How to Plan a Trip When You Have Special Needs
- Published on Friday, 18 May 2012 16:03
The most important thing to do is to make a checklist. This is important for anyone taking a trip. But it is even more important for a person with a disability because there are usually a lot more things to be considered and if they are overlooked the bad consequences can be greater. Go through your day and think of the additional challenges you may face. Think worst case scenario also. It's inevitable for these things to pop-up at this least convenient time.
Use these major categories, preferably in this order, when making your list:
Medical Equipment and Assistive Technology
Check the accessibility of:
Transportation to, from and while visiting your destination: wheelchair lift, bathroom facilities (size, location and how do you access it), aisle width, medical equipment storage, seating area (seat position adjustments and/or the size of wheelchair seating area, dimensions of area to access seating area), electrical supply and outlets, oxygen supply areas, port and pier accessibility early boarding, use of Service animals, special dining and dietary needs and special needs security screening.
Housing and Sleeping Accommodations: Bathroom (grab bars, toilet height, roll-in shower, etc.), bed height, door width, turning radius within room, accessing the bed, emergency communication devices, use of service dogs, is their a kitchen available to the guests.
Recreation venues: what places are accessible, amusement park and ride accessibility, transportation to and from, ticket policies.
Be sure to ask for the Accessibility office at each place of business. Most have one and they normally are more informed about your options than the rest of the staff, who may quickly and authoritatively tell you the services aren't offered. These services are required by the Americans with Disabilities Act (ADA). Unfortunately, there are still businesses that have not brought their businesses into compliance with the ADA, so it's "better to be safe rather than sorry" and call to be sure.
Its easy to get so used to our daily activities that we forget what it is we actually do. Thats why its important to really think critically about the task you perform each day. Go through every hour and every activity. Think about how performing those activities will be different to, from and while at your destination. Will the changes affect your ability or the time you can perform the task? If there will be changes how can you work around them. Talk to the facilities you will encounter to see how they can help. They may have encountered a guest with a similar situation or prepared for it under the ADA.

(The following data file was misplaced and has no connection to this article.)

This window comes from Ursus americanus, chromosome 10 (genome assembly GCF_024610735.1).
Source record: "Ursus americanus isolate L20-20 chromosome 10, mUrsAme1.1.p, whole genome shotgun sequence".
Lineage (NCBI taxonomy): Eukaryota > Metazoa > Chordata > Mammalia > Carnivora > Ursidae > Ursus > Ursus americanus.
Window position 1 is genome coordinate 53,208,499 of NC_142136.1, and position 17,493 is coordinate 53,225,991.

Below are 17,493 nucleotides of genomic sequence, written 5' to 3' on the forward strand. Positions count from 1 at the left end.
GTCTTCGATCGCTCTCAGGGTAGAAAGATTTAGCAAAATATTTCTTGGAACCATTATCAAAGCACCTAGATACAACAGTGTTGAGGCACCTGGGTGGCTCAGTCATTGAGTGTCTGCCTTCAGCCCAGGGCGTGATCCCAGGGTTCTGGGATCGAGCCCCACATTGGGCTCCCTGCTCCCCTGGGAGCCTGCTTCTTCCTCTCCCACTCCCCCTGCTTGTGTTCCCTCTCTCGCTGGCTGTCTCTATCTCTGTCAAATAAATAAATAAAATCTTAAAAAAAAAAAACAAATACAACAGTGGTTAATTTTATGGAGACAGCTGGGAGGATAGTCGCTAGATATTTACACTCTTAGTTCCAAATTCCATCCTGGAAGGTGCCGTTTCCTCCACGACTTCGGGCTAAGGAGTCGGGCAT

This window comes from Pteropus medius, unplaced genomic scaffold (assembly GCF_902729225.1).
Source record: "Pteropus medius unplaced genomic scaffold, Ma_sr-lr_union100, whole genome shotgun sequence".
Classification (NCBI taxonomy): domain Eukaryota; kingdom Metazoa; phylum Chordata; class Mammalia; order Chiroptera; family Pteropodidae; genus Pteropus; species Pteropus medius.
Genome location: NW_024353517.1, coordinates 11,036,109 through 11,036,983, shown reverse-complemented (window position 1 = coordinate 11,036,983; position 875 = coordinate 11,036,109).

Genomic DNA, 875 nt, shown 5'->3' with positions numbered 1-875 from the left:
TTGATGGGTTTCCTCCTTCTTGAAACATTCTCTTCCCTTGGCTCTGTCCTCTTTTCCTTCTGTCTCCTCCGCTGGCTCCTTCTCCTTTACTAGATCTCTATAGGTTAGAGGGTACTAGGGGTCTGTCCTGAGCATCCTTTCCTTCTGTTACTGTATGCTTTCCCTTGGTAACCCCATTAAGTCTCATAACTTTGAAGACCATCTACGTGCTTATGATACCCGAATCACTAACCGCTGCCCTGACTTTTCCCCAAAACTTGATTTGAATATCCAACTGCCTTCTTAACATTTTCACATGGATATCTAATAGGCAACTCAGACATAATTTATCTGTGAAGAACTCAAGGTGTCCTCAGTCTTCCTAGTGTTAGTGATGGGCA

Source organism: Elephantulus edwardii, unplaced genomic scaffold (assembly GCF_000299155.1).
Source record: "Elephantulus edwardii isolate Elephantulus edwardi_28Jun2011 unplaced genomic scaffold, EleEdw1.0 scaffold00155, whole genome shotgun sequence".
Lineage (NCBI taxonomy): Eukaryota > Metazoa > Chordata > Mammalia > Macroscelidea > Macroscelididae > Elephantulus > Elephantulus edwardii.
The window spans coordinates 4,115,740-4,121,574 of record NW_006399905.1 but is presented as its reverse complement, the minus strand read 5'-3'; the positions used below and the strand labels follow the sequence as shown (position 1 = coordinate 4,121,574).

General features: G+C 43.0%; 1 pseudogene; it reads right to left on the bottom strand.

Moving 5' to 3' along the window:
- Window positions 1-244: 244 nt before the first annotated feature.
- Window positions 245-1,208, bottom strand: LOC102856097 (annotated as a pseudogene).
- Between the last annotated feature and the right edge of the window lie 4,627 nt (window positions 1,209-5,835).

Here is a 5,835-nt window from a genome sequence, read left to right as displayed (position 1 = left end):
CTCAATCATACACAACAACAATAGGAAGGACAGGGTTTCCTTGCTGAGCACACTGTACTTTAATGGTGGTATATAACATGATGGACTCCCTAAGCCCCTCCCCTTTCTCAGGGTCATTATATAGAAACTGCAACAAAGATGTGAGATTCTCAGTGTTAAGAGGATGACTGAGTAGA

Do you normally perform these task independently or with help and will that change? If the changes will be great it may be a good idea to bring or hire a caregiver to help you. Call a nursing agency in the area you are going and tell them about your needs, they will be more than happy to accomodate you. There are also "travel companions" that will remain with you throughout your travels.
If you have limited mobility, it is also important to take special care when packing. Pack the things that you will use first at the top, then down from there. This eliminates the tiring and sometimes impossible task of scrumaging through trying to find what you need. Bring a large bag that can be used for dirty clothes. Once the trip is over the bag can be easily placed in the luggage.
Medical Equipment and Assistive Technology
For many with special needs, the use of medical equipment and/or assistive technology are essential for daily living activities and independence. Go through your day again and make a list of the items you use. Consider every possibility since there can be activities you dont perform everyday. If the equipment is reusable, ensure that everything is working properly. Any repairs needed should be done before you go. Because the equipment will be moving around and maybe even handle by others, that one broken piece that has been hanging on for so long may finally give out. If you have backup equipment that you use at home, consider bringing it along. Things always go wrong at the wrong time.
If the equipment is disposable, calculate how many times you use it a day/week and compare that with how long you will be on your trip. A good rule of thumb is to bring 1 1/2 times what you normally use, just in case.
Ensuring that your needs are fully met is important. The planning process can seem daunting initially. But a little extra planning will be the key to a relaxing, stress-free trip.